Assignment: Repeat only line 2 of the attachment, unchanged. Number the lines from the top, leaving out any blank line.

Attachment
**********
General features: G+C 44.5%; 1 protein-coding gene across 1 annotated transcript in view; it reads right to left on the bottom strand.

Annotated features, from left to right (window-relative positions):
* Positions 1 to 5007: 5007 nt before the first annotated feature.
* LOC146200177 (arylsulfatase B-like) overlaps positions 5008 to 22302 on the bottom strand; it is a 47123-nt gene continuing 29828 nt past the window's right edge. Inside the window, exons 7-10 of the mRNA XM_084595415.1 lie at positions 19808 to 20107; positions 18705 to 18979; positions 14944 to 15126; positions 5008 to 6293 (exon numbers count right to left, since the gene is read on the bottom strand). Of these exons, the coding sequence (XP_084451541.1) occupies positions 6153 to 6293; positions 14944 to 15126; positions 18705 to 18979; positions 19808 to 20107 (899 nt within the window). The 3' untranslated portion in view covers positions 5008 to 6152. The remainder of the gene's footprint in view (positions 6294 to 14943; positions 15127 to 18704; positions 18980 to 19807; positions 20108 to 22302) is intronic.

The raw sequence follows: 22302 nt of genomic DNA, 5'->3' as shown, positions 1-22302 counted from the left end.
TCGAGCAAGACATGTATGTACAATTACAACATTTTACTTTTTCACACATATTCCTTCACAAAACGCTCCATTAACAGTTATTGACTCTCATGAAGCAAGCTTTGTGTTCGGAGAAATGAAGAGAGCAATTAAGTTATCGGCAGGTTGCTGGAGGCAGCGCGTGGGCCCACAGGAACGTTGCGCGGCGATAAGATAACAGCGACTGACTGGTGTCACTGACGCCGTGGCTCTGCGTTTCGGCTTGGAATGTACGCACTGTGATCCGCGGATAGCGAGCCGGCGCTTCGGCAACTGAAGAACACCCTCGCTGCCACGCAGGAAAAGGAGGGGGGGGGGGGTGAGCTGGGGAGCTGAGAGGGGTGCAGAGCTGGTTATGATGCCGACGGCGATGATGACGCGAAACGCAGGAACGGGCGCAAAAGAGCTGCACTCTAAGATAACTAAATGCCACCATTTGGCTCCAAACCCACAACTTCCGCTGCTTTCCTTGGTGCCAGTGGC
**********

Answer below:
Annotated features, from left to right (window-relative positions):